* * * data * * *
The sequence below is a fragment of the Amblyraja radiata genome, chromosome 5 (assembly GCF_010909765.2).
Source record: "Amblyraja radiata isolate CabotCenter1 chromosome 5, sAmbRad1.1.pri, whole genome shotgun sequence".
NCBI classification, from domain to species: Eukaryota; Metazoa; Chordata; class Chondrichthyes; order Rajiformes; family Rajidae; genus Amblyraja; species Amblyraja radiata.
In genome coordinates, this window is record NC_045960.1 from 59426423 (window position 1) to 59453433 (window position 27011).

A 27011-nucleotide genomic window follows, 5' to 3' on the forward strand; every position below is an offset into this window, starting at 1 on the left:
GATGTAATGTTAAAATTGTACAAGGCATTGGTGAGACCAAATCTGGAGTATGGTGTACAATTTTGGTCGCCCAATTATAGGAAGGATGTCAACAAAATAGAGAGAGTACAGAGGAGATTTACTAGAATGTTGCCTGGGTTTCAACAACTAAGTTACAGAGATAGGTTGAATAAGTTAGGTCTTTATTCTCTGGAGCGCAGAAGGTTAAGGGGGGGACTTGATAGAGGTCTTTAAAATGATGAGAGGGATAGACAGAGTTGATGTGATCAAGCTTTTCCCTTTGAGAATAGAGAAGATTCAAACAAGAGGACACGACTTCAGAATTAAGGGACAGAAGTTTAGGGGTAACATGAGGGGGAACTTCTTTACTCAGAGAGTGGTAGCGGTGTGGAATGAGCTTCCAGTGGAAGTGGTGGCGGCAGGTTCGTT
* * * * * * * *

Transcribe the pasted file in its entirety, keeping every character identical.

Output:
The sequence below is a fragment of the Amblyraja radiata genome, chromosome 5 (assembly GCF_010909765.2).
Source record: "Amblyraja radiata isolate CabotCenter1 chromosome 5, sAmbRad1.1.pri, whole genome shotgun sequence".
NCBI classification, from domain to species: Eukaryota; Metazoa; Chordata; class Chondrichthyes; order Rajiformes; family Rajidae; genus Amblyraja; species Amblyraja radiata.
In genome coordinates, this window is record NC_045960.1 from 59426423 (window position 1) to 59453433 (window position 27011).

A 27011-nucleotide genomic window follows, 5' to 3' on the forward strand; every position below is an offset into this window, starting at 1 on the left:
GATGTAATGTTAAAATTGTACAAGGCATTGGTGAGACCAAATCTGGAGTATGGTGTACAATTTTGGTCGCCCAATTATAGGAAGGATGTCAACAAAATAGAGAGAGTACAGAGGAGATTTACTAGAATGTTGCCTGGGTTTCAACAACTAAGTTACAGAGATAGGTTGAATAAGTTAGGTCTTTATTCTCTGGAGCGCAGAAGGTTAAGGGGGGGACTTGATAGAGGTCTTTAAAATGATGAGAGGGATAGACAGAGTTGATGTGATCAAGCTTTTCCCTTTGAGAATAGAGAAGATTCAAACAAGAGGACACGACTTCAGAATTAAGGGACAGAAGTTTAGGGGTAACATGAGGGGGAACTTCTTTACTCAGAGAGTGGTAGCGGTGTGGAATGAGCTTCCAGTGGAAGTGGTGGCGGCAGGTTCGTT